Back-to-School Lunch Ideas That Will Please Everyone
If you are a parent, you have many things on your mind right now. What to put in your kids lunch box is one of them. Taste and fun are top of mind for your kids, while good nutrition is on your priority list. So, how do you please everyone?
Here is a list of nutrients most likely to be missing from childrens’ diets and fun lunch ideas for each. You’ll have piece of mind knowing you’re giving them good nutrition, and they’ll come home with an empty lunch box and two thumbs up!
Potassium and Fiber
The 2010 Dietary Guidelines for Americans identified four nutrients of concern for Americans, meaning these are the four nutrients Americans are most likely to be deficient in, children included. Potassium and fiber are two of the four (the other two are mentioned below). I mention them together, because they are both found in high amounts in fruits and vegetables.
It’s probably not a secret to you that children aren’t getting enough fruits and vegetables. In fact, according to the Produce for Better Health Foundation, just 2% of children meet the minimum requirement for daily produce intake. This is not a judgement. I know how difficult it is to get kids to eat their fruits and veggies, so here are some ideas to keep in mind when packing their lunches:
- If whole fruit and cut veggies go untouched, find ways to incorporate them into the foods you know they like. Mix blueberries and granola into yogurt. Veggies just might go down easier when they are in the the sandwich rather than next to it. Think lettuce, tomatoes avocado and grilled peppers (from last night’s dinner) for turkey, chicken and tuna sandwiches. Sliced bananas go well with a nut or seed butter sandwich.
- Take advantage of leftovers! Veggie stir-fry, lasagna or a frittata from last night’s dinner make for a tasty lunch and require no preparation.
- For stand-alone fruit, kids like options they can eat with their fingers. That’s one of the reasons I love Naturipe Washed and Ready-to-Eat Fresh Blueberries. They’re a sweet finger-food loaded with nutrients, including potassium, fiber, vitamin C and antioxidants. They come in three connecting snack packs. So, you can pack one or all three in your kids’ lunch box. They’re sealed for freshness so one or two of the packs can last for an afternoon snack.
In June, the Food and Drug Administration (FDA) and Environmental Protection Agency (EPA) issued a joint statement recommending that pregnant women, breastfeeding women and young children eat more fish low in mercury in order to get the nutrients important for brain health and development. Omega-3′s are one of the nutrients being referred to.
The statement said “Choices lower in mercury include some of the most commonly eaten fish, such as shrimp, pollock, salmon, canned light tuna, tilapia, catfish and cod.”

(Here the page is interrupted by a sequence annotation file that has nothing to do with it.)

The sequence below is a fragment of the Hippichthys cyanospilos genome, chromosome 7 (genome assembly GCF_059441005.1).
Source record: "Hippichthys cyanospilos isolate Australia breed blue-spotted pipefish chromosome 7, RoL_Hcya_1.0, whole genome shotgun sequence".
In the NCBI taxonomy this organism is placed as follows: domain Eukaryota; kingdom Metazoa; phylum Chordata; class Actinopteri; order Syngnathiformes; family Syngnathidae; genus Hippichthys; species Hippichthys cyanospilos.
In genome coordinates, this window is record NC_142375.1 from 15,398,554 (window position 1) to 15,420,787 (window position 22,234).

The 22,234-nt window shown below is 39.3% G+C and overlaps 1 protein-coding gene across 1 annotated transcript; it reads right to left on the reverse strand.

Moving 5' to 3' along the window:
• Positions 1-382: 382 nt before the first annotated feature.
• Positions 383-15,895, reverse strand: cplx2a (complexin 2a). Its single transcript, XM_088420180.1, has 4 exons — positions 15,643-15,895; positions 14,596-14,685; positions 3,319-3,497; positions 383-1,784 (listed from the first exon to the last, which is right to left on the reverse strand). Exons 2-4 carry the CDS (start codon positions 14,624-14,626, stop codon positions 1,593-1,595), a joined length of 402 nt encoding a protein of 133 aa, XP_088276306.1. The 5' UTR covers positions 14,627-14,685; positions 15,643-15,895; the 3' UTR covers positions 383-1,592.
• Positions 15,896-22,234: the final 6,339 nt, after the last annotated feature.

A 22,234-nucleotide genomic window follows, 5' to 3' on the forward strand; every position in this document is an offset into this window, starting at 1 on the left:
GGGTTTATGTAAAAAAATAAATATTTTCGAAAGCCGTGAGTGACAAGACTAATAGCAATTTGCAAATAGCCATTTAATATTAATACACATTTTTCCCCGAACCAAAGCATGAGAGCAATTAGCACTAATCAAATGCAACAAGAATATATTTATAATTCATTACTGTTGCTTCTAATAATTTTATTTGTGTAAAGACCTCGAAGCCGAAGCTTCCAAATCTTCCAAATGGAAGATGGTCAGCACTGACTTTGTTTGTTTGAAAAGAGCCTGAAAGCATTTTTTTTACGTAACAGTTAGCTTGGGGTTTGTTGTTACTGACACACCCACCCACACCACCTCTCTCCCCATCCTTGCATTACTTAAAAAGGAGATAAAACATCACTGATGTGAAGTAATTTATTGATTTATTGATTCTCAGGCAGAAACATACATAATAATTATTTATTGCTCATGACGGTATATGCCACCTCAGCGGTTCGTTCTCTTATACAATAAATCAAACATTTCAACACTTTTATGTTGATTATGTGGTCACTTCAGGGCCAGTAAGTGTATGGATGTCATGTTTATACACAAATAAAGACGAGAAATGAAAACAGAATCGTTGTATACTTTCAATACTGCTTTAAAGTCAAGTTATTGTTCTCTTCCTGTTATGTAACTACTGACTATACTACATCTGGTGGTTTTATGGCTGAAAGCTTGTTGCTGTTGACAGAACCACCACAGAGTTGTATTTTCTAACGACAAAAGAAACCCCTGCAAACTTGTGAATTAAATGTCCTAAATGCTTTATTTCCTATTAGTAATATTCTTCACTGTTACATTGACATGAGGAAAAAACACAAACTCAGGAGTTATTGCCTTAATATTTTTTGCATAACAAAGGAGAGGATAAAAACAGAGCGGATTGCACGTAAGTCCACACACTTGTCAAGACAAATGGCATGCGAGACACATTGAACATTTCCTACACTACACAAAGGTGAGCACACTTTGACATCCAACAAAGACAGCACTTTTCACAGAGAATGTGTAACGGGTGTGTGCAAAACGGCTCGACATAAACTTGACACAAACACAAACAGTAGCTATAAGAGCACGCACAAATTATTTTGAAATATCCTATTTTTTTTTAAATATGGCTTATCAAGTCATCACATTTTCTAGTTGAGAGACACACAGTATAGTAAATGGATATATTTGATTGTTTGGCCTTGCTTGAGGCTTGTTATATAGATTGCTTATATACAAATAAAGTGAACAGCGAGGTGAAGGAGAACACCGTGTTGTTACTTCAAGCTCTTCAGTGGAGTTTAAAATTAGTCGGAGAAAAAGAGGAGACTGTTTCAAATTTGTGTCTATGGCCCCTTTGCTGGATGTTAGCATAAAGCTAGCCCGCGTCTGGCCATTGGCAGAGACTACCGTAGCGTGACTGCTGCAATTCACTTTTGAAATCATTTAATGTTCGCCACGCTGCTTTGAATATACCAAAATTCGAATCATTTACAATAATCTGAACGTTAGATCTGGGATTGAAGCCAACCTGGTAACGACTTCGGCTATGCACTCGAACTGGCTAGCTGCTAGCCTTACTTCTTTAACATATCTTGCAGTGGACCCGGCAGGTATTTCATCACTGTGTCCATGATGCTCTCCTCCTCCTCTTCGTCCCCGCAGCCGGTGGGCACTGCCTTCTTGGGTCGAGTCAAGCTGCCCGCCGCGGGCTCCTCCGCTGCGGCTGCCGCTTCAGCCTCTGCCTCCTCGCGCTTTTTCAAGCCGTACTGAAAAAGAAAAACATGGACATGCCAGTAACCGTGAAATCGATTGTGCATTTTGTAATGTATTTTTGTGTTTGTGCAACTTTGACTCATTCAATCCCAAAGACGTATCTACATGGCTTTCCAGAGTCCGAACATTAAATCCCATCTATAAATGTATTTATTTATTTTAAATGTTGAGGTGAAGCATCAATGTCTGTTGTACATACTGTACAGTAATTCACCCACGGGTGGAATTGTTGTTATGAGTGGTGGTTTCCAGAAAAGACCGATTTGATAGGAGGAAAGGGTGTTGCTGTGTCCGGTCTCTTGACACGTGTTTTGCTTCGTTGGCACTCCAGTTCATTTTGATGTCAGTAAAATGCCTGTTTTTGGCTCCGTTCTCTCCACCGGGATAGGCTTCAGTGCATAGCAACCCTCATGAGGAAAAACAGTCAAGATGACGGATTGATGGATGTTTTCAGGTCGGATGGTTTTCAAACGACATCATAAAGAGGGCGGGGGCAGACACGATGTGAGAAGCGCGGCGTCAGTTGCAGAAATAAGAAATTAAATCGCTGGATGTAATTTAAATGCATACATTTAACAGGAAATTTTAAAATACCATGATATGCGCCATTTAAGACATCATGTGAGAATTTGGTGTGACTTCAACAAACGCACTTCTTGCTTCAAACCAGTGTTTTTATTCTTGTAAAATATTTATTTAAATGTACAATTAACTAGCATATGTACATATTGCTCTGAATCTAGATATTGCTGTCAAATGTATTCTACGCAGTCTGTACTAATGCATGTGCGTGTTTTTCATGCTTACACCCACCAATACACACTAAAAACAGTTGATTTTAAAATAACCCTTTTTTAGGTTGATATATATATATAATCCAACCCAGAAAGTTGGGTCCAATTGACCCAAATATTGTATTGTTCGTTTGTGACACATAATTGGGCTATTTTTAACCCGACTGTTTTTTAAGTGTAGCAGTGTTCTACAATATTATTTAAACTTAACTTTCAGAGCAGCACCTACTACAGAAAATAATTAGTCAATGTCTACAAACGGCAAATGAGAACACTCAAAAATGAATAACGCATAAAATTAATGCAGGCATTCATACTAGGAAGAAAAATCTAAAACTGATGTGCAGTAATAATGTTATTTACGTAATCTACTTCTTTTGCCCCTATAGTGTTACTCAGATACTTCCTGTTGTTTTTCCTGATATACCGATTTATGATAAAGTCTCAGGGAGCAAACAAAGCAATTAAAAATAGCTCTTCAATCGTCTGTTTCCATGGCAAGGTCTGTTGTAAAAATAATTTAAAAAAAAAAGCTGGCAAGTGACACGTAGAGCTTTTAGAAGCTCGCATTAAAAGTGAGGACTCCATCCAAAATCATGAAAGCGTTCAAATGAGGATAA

Well, canned light tuna is a tried and true option for the lunch box or brown bag. If your kids aren’t digging the tuna fish sandwich, try tuna-stuffed cherry tomatoes. They’re a cinch to make and your kids will love to pop them in their mouth. Cut off the top of the tomato, scoop out the seeds with a small spoon, and fill the hole with your favorite tuna salad. Canned salmon works, too! It’s fun finger food and they’ll get an extra serving of produce from the tomatoes.
For variety, avocados and peppers are great stuffing vessels as well!
Calcium and Vitamin D
Calcium and vitamin D are the other two nutrients of concern. And, their benefits go well beyond bone health. Calcium is important for cardiovascular and muscle function. Vitamin D is also essential for muscle function and we are learning plays a critical role in immunity. The important thing to know is that they go together. The body needs vitamin D in order to absorb calcium (they don’t have to be eaten together).
Most know that milk products are rich in calcium and fortified with vitamin D, but that’s just the beginning.
Calcium is found in many non-dairy foods, which is important for kids who don’t tolerate milk or young adults who may choose not to drink/eat it. Think leafy greens for a lettuce wrap, figs as a side finger food, almonds as part of trail mix, black bean dip as a sandwich spread or dip for 100% corn tortilla chips, edamame as a finger food (buy them frozen and they usually defrost by lunchtime), and fortified alternative “milks” as the base for a smoothie
Vitamin D, unfortunately, is found naturally in very few foods. Salmon is one, so the canned salmon ideas mentioned above are a double nutrition whammy. Eggs are another. It’s easy to find recipes online for an egg, cheese and veggie baked frittata. The eggs contain vitamin D, the cheese is loaded with calcium, and the veggies provide potassium and fiber. For a fun lunch idea, pour the frittata batter into muffin cups. One is a perfect serving size for younger children. As they get older, they may need two or three. This is a great idea if you have kids of varying ages. You won’t have to make a completely separate lunch for each kid!
(Disclosure: This is a sponsored post. I received complimentary samples of the Naturipe Washed and Ready-to-Eat Fresh Blueberries and was paid by Naturipe to write this post. The opinions, lunch ideas and nutrition knowledge shared in this post are my own.)